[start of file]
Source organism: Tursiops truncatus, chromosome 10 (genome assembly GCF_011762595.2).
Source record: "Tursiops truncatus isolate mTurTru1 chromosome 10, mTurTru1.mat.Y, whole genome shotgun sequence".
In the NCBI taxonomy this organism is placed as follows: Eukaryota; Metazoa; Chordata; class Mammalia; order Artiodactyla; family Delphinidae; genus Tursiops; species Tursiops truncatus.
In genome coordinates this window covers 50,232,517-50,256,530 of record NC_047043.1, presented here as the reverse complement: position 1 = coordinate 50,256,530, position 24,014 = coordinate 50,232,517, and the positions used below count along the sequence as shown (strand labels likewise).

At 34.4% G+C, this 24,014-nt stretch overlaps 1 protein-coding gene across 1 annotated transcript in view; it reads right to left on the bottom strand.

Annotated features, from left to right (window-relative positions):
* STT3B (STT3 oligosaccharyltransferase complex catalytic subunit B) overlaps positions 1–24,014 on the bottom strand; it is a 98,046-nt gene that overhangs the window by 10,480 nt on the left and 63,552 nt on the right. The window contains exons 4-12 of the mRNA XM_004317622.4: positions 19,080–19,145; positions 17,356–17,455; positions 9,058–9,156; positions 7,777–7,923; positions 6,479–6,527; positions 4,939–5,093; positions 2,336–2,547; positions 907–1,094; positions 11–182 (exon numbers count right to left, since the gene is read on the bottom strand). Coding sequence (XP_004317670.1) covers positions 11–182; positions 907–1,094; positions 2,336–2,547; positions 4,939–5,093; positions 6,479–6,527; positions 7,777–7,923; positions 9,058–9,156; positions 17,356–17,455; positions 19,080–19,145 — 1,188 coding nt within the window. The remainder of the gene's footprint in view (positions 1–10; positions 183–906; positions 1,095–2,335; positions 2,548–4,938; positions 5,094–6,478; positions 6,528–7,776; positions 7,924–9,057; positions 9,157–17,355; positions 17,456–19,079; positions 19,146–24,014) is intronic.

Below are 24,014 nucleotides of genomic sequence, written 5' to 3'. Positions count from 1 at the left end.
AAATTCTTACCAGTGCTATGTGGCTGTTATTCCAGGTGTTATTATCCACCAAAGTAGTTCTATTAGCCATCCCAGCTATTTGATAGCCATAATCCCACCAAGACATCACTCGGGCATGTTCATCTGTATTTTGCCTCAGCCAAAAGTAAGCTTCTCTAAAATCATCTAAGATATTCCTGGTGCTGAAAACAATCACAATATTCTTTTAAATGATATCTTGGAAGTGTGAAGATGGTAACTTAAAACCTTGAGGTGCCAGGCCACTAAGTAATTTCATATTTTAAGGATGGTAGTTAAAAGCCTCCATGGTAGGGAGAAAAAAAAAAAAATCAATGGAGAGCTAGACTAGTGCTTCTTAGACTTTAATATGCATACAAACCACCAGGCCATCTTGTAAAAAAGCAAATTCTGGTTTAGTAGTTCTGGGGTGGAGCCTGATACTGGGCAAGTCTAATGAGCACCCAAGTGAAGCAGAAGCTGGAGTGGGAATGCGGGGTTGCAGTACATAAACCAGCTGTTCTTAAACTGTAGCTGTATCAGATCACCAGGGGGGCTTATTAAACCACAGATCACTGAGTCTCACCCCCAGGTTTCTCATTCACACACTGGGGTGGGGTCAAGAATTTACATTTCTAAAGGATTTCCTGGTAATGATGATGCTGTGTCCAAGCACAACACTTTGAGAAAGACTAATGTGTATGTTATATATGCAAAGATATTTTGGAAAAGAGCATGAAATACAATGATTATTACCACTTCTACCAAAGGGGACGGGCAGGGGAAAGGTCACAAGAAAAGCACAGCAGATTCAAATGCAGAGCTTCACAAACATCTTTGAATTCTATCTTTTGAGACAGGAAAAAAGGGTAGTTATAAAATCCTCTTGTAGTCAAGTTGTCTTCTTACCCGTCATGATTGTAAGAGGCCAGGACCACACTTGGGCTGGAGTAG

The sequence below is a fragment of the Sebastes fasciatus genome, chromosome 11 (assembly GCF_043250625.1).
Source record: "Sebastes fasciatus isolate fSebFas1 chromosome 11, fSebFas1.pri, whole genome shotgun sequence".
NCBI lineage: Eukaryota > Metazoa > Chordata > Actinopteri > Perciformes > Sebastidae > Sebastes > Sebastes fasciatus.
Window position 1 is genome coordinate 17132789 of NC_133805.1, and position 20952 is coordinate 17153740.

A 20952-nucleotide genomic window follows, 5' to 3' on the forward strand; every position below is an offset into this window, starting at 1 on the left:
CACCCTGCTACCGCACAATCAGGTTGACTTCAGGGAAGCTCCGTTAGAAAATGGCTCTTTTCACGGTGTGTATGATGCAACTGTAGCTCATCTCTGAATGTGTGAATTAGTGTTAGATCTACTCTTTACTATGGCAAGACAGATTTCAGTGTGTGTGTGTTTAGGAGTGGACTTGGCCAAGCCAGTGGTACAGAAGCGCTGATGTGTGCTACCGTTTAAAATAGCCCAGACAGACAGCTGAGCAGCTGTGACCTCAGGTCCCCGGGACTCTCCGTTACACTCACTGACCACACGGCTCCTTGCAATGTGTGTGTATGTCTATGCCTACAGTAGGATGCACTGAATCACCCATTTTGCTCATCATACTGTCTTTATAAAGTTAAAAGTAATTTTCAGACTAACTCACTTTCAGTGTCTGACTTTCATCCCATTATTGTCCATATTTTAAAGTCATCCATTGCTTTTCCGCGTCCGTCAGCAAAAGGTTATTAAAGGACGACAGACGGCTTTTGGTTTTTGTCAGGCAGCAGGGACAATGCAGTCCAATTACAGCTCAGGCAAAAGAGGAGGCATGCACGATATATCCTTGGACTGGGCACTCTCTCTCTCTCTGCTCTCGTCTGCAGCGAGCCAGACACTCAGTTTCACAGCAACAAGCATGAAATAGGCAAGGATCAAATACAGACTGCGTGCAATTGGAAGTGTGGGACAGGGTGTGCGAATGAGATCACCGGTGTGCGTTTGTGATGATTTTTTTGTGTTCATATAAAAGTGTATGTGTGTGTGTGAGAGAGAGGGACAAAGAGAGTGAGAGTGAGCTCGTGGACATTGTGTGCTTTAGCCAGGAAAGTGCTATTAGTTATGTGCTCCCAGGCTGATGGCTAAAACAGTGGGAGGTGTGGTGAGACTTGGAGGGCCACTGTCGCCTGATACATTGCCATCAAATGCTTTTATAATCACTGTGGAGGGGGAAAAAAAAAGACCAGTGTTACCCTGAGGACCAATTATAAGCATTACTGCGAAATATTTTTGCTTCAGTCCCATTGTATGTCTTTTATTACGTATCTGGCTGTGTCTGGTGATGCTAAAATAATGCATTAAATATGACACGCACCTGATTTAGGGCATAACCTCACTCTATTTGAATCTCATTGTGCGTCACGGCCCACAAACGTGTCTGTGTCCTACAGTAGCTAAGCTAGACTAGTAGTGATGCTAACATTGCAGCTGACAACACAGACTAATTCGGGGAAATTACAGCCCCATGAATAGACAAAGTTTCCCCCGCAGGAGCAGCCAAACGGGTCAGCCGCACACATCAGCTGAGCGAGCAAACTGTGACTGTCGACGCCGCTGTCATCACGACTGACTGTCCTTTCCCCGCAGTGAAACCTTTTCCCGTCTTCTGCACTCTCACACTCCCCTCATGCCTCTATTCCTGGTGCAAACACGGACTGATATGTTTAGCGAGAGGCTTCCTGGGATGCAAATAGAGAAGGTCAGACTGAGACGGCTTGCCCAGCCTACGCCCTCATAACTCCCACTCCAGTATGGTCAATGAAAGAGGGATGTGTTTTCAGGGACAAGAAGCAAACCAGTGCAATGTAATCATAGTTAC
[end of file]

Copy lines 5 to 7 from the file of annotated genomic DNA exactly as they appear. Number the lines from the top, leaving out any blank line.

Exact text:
At 34.4% G+C, this 24,014-nt stretch overlaps 1 protein-coding gene across 1 annotated transcript in view; it reads right to left on the bottom strand.

Annotated features, from left to right (window-relative positions):
* STT3B (STT3 oligosaccharyltransferase complex catalytic subunit B) overlaps positions 1–24,014 on the bottom strand; it is a 98,046-nt gene that overhangs the window by 10,480 nt on the left and 63,552 nt on the right. The window contains exons 4-12 of the mRNA XM_004317622.4: positions 19,080–19,145; positions 17,356–17,455; positions 9,058–9,156; positions 7,777–7,923; positions 6,479–6,527; positions 4,939–5,093; positions 2,336–2,547; positions 907–1,094; positions 11–182 (exon numbers count right to left, since the gene is read on the bottom strand). Coding sequence (XP_004317670.1) covers positions 11–182; positions 907–1,094; positions 2,336–2,547; positions 4,939–5,093; positions 6,479–6,527; positions 7,777–7,923; positions 9,058–9,156; positions 17,356–17,455; positions 19,080–19,145 — 1,188 coding nt within the window. The remainder of the gene's footprint in view (positions 1–10; positions 183–906; positions 1,095–2,335; positions 2,548–4,938; positions 5,094–6,478; positions 6,528–7,776; positions 7,924–9,057; positions 9,157–17,355; positions 17,456–19,079; positions 19,146–24,014) is intronic.